Risks from a changing cryosphere
|Convener: Christian Huggel | Co-Convener: Jeffrey Kargel|
All components of the cryosphere have been undergoing significant changes. Most visibly, glaciers are retreating and shrinking. Snow cover and duration is generally reduced, and permafrost is thawing. Changes in sea ice cover and characteristics have attracted widespread attention, and changes in ice sheets are monitored with care and concern.
Risks associated with one or several of these cryosphere components have been present throughout history, but the magnitude and rate of change currently observed and projected for the future have profound implications for risks. New or growing glacier lakes pose a threat to downstream communities when suddenly draining. Thawing permafrost can destabilize mountain flanks, and eventually result in destructive rock and ice avalanches. An accelerated rate of permafrost degradation in low-land areas poses infrastructure at risk and raises concerns about large-scale emission of greenhouse gases currently trapped in arctic permafrost. Decay of sea ice may both produce risks and opportunities in terms of large-scale climate feedbacks and alterations, and new access to transport routes and natural resources. Eventually, rapid flow acceleration and collapse of ice sheets is of major concern in terms of sea level change.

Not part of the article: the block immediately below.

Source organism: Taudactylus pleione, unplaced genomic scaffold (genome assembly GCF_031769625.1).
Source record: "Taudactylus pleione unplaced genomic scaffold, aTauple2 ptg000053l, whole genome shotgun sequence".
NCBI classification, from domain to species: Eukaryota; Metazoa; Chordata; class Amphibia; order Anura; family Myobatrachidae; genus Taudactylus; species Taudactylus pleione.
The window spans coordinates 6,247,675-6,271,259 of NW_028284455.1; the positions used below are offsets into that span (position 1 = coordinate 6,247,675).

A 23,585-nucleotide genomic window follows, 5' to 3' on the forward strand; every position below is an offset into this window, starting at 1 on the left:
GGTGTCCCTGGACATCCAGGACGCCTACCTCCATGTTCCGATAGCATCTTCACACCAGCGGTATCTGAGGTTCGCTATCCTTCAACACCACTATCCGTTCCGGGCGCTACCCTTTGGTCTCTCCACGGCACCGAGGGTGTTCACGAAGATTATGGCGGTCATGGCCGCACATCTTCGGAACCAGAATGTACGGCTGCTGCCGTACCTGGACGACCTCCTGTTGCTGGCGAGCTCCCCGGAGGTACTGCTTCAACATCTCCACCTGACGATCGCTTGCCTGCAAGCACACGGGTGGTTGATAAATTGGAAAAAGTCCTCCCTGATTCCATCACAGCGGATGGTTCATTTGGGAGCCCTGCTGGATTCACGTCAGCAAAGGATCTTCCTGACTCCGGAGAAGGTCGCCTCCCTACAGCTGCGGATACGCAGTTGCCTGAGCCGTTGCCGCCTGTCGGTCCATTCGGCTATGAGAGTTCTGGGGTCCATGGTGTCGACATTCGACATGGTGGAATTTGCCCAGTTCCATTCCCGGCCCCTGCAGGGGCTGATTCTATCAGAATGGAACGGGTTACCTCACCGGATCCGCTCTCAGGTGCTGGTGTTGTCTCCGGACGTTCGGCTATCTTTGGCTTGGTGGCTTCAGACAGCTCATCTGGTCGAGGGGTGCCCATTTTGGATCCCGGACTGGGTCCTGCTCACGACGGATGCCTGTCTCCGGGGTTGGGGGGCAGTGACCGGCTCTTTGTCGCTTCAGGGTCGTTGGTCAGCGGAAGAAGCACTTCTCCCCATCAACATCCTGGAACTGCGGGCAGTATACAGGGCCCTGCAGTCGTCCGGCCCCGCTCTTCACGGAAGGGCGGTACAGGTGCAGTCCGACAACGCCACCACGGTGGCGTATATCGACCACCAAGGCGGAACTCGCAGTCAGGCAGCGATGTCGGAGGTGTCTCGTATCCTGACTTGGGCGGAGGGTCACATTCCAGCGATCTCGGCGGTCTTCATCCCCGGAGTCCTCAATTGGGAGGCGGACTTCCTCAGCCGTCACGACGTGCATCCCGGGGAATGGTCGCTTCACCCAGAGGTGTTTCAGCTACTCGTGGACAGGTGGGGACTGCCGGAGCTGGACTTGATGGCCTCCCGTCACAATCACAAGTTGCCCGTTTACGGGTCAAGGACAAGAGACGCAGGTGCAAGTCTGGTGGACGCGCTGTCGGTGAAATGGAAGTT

This session invites contributions across all cryosphere components that apply a risk perspective concerning observed or projected physical processes. Contributions considering more than one cryosphere component (e.g. glaciers and permafrost) are particularly encouraged. Contributions can consider hazards and risks related to changes in the past, present or future. Both new risks and opportunities may be of relevance, as long as a critical analysis is provided.